Dreamland is burning by Jennifer Latham Another great historical, mystery story. The story revolves around a young Tulsa, OK woman who, while their old guest house is being remodeled, discovers a body buried under the wood flooring. She sets out to find out who is was, and what happened. The story is told from her present day view, and the 1921 inhabitants involved with the actual 1921 race riots in Tulsa where the African-American section of town was burned to the ground. Really good story.
A man called Ove by Fredrik Backman This is a delightful book, both funny and extremely moving. Ove is a 59 year old man (lives in Sweden) who is distant, grumpy and angry at the world. He tries to push everyone, including a stray cat, away, while he tries to cope with the serious changes life has brought him. Highly recommend. Has some language to be aware of.
This is a really good book. First of all, it's a historical novel, which I love, then is it a mystery, which I also love. How can it go wrong? Well in this case, it can't. The story takes place in 1924 Chicago, where 18 year old, Pipe Sail, is about to graduate and all is well, until her best friend disappears. Piper sets out to find her and what happened. Things begin to become nervous for all when she gets involved with Mafiosi, bootleggers, etc. Really good read.
The secret diary of Lydia Bennett by Natasha Farrant
This is a delightful creation relates a story of what happened to Lydia Bennett when she went to Brighton and ended up being married to Wickham. Very interesting to hear her side of her adventures, and find out "the truth." Loved it!
Another wonderful Flavia de Luce mystery. This time she finds a body (as usual) on her first day back from Canada and her last murder adventure. It's the Christmas season; her father is in the hospital with pneumonia so she can't see him and her sisters are ignoring her in spite of her long absence. So things are about normal. She then jumps into another murder investigation (her favorite thing) which helps her cope with this difficult time. Wonderful, funny and rather difficult to figure out, as are all these books. Love them!
The Nightingale by Kristin Hanna This is an incredible book. It is the story of two sisters, living in France during WW II, who work with the underground. I'm sure the events these sisters endured actually happened to many and she brings that reality to life very effectively. I never realized how much the French suffered during that war. Very moving.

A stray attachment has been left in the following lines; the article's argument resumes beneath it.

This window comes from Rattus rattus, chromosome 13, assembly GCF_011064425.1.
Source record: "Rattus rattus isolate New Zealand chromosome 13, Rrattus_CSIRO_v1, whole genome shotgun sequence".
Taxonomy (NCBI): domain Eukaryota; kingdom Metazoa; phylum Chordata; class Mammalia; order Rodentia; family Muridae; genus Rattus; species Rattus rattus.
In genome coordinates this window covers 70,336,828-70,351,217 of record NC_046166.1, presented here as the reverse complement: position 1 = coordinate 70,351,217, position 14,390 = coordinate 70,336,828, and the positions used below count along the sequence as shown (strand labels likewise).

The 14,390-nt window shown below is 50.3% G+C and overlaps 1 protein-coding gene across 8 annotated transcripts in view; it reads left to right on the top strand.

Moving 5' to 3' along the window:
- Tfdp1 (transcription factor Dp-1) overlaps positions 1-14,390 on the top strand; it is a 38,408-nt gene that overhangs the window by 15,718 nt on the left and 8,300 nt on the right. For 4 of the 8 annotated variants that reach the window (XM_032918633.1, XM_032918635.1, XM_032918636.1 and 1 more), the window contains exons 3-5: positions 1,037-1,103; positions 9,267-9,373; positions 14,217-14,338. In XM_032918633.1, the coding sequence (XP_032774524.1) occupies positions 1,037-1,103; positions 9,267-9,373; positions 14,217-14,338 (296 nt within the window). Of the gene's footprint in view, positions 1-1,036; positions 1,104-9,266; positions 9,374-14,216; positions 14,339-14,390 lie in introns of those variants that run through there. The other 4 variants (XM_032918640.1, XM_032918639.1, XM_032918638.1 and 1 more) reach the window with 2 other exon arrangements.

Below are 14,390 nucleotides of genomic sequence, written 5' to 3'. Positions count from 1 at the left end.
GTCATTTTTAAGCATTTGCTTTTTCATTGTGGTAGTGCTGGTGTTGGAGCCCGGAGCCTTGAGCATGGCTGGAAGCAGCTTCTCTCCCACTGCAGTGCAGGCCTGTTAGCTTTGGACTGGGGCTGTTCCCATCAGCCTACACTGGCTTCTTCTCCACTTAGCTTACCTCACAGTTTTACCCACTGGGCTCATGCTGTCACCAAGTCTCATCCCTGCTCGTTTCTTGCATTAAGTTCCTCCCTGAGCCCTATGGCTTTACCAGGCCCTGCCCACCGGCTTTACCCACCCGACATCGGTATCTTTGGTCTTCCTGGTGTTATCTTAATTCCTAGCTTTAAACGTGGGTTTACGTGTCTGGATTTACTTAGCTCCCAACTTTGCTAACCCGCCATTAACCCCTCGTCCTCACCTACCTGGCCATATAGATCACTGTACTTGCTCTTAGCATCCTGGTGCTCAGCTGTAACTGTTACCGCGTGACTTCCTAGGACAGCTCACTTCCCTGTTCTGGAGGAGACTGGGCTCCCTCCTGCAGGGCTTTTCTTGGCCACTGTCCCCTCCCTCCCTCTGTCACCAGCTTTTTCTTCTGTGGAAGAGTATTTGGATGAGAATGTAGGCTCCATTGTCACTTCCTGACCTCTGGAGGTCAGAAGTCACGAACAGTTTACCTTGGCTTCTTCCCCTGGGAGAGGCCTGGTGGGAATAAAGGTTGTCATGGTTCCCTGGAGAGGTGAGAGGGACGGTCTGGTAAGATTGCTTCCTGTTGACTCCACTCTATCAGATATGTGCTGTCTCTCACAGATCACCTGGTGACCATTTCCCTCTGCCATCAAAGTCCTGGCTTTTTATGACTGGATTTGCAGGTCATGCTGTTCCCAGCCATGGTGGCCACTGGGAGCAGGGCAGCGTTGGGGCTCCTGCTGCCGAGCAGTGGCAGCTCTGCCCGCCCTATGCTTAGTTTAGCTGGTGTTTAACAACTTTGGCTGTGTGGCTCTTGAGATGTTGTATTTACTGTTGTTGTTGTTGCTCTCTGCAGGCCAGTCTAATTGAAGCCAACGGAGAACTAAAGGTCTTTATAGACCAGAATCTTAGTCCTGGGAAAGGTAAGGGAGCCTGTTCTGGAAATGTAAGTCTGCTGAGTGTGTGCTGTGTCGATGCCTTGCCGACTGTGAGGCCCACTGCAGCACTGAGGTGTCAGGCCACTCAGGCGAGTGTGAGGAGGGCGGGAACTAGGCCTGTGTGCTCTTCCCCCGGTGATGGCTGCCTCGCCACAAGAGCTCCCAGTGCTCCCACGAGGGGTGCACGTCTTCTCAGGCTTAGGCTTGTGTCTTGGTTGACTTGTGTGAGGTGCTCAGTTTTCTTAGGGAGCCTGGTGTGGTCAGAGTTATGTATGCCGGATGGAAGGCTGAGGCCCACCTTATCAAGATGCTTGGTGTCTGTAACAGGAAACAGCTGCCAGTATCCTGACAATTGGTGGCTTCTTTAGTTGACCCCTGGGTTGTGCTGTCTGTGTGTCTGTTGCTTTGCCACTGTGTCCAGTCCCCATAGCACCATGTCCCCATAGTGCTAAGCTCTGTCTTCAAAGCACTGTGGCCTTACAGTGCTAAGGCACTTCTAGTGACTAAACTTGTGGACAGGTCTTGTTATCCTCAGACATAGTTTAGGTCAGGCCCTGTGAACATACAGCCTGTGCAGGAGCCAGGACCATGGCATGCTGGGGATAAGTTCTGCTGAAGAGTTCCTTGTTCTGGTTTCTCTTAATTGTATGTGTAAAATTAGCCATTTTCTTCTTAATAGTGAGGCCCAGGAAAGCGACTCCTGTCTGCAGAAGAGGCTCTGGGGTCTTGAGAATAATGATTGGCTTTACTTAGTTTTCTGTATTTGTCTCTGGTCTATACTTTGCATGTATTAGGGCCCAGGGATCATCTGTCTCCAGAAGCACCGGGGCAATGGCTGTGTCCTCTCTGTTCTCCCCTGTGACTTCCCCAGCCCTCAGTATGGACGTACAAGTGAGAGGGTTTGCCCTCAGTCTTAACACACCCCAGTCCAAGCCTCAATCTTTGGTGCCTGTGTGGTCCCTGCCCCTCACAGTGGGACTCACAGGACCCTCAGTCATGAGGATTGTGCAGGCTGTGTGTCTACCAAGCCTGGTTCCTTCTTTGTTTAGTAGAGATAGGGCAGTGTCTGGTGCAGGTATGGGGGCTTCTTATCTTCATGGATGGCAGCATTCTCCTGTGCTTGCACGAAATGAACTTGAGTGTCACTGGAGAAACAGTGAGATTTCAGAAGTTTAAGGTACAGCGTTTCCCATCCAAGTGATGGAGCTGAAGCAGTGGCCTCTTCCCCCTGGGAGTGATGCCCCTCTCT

I am always interested in history, and this book is a collection of mini-biographies about people who served during WWI. Some very well known names, such a J.R.R. Tolkien, Ernest Hemingway and Harry Truman to famous, but not as well known people, such as Irene Curie (Marie Curie's daughter) and Buster Keaton (silent film star). I learned a lot about these people and the actual war, which I believe is losing its place as "the war to end all wars," because so many young people really don't know much about it. Highly recommend.
"Elizabeth Borden took an axe..." This is a great book covering one of the most sensational murders in history. It takes us from the crime to the trial and the aftermath with wonderful, often gory, descriptions. Miller brings in newer information that has been uncovered since the crime in 1882, which seem to support further the finding of the jury. The author is not the least boring and "textbook like" in her handling of the narrative, and it reads more like a historical novel. Loved it.
A historical fiction, murder mystery by a good author is a combination that can't be beat. This one grabbed me right away. It is the story of a young woman from a wealthy, prestigious New York family circa 1890, whose father is discovered dead by his own hand, or so it seems. She soon discovers he was murdered and sets out to find the killer and, in the process, finds much more disturbing facts. Sometimes a bit predictable, but still a great read.
Joan is a 14-year-old girl who lives on a hard-scrabble farm in Pennsylvania in 1911. She is the youngest child and the only girl. Her mother died when she was nine, and her father and older brothers treat her as if she were their personal house slave. She loves reading and education, but she only has 3 books, and when she tries to demand some respect for the work she does, her father burns them. She then decides it's time to leave and ends up in Baltimore working for a Jewish family. The book is inspired by the diary of the author's grandmother, so, like much historical fictions is a fascinating read. Highly recommend.